IMF Wants Eurozone Debt Relief for Greece Until 2040

By Marcus Walker
BERLIN–The International Monetary Fund is pressing the eurozone to let Greece skip paying interest or principal on
bailout loans until 2040, say officials familiar with the talks.
The IMF wants the loans to Greece to fall due gradually in the following decades, and as late as 2080, according to
the IMF’s proposal.makeAd(‘4′,’300×250′,’mktsnews’,’article’,”,”);
The IMF’s proposal, presented to eurozone governments late last week, would keep Greece’s annual debt-service needs
below 15% of its gross domestic product, under the IMF’s relatively pessimistic forecast for Greece’s long-term economic
trajectory.
The IMF’s demands go far beyond what Greece’s eurozone creditors have said they are willing to do to help Greece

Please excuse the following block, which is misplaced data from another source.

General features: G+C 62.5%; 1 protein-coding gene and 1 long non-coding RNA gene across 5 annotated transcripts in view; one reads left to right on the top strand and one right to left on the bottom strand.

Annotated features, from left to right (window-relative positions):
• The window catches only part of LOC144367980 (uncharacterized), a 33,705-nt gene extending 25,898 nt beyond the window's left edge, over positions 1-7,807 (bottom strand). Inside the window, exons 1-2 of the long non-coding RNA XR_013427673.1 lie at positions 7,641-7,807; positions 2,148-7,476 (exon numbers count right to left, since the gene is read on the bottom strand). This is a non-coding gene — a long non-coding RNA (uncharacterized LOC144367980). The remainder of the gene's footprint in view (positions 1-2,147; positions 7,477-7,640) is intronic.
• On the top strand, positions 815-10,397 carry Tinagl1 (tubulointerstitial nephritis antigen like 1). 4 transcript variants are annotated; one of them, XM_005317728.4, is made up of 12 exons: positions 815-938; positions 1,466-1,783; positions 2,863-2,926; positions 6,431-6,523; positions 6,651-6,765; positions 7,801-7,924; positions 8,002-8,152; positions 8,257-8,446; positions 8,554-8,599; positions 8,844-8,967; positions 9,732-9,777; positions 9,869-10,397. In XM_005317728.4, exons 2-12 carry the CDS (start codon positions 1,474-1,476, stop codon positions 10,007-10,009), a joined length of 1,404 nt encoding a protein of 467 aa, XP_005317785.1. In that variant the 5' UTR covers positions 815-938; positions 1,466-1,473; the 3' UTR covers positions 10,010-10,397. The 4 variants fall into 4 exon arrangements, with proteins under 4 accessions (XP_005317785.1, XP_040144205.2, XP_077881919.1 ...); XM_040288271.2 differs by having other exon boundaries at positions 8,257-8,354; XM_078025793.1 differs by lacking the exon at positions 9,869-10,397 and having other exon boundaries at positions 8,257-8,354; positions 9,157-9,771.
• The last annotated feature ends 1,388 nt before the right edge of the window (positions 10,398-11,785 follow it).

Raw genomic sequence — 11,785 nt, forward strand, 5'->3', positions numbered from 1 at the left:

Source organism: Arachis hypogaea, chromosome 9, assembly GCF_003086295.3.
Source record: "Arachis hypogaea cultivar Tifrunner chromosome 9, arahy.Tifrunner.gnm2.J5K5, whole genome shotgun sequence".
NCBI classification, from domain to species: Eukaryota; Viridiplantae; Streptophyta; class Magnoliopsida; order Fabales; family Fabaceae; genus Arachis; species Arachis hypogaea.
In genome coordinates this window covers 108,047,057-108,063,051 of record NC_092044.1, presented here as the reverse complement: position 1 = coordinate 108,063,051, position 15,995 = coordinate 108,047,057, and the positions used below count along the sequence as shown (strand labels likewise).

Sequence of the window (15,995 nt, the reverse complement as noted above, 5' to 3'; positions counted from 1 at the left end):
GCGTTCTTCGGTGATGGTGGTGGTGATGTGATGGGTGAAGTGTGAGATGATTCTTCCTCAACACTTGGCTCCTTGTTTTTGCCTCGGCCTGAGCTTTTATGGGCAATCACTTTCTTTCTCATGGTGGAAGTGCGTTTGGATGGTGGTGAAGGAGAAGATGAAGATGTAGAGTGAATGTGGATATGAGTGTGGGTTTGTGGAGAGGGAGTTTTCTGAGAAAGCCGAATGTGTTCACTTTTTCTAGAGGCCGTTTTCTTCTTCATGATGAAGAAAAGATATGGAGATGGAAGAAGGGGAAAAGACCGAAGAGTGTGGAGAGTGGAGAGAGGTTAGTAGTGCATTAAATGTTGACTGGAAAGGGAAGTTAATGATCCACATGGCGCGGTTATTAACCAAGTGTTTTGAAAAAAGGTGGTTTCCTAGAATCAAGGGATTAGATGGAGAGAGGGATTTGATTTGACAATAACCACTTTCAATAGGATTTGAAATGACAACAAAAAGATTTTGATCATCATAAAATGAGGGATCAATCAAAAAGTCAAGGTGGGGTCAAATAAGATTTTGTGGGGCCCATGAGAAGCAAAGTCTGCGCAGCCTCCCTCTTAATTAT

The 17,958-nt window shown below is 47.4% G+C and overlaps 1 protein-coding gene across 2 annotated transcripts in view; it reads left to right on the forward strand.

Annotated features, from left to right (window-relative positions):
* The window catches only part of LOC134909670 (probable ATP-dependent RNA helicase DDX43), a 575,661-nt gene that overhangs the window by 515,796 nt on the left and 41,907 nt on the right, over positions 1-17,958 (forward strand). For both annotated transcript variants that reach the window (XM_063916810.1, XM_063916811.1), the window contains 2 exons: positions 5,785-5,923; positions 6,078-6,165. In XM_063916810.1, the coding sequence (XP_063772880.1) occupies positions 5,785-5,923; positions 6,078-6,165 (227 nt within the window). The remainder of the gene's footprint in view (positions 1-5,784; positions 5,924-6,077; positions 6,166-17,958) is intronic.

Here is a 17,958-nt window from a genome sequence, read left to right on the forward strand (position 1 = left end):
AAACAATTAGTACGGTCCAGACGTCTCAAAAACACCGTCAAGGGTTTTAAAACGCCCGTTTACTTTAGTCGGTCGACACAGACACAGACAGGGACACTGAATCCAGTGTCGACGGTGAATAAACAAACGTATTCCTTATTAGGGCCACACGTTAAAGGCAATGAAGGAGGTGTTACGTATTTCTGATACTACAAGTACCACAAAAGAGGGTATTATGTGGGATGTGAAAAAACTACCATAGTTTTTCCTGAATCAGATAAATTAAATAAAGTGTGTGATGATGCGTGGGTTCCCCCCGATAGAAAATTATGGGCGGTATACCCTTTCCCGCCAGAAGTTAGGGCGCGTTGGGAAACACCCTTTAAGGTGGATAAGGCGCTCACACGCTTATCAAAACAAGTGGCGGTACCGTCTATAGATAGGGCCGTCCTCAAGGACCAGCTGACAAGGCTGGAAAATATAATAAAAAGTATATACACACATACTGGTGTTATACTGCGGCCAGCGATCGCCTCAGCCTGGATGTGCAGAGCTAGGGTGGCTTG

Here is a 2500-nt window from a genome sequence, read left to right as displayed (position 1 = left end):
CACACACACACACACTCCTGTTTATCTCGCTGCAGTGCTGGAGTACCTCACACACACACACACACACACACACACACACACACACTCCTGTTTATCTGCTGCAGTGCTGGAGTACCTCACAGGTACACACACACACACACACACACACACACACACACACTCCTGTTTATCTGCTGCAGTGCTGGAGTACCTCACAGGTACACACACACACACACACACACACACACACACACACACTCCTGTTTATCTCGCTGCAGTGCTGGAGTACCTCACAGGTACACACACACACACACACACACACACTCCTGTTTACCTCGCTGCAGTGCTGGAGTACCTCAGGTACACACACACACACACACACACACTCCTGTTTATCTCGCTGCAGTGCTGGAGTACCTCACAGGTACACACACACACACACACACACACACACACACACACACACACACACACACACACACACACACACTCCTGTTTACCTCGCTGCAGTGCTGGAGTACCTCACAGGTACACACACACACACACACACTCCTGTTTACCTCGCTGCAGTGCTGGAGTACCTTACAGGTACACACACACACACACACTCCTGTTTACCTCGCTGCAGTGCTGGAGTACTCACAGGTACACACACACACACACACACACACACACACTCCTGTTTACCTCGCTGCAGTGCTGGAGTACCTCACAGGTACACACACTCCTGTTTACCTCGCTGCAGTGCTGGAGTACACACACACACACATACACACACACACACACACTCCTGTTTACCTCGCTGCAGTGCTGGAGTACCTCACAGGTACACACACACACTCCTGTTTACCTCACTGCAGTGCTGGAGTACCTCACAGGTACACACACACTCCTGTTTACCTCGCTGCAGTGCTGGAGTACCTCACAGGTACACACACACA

regain its financial health.
Eurozone governments, led by Germany, are reluctant to make such major concessions on their loans to Greece, which
currently total just over EUR200 billion ($226 billion) with around another EUR60 billion to come under the latest Greek
bailout plan.
But Germany, the eurozone’s dominant economic power, also wants the IMF to rejoin the Greek bailout as a lender.
The IMF hasn’t yet signed up to the Greek program agreed last summer.
German Chancellor Angela Merkel has long viewed the IMF as essential to the credibility of the Greek bailout. Her
government promised Germany’s parliament, the Bundestag, last year that the IMF would join the new bailout program
before Europe disburses further money to Athens.
Write to Marcus Walker at marcus.walker@wsj.com

(END) Dow Jones Newswires
05-17-160316ET
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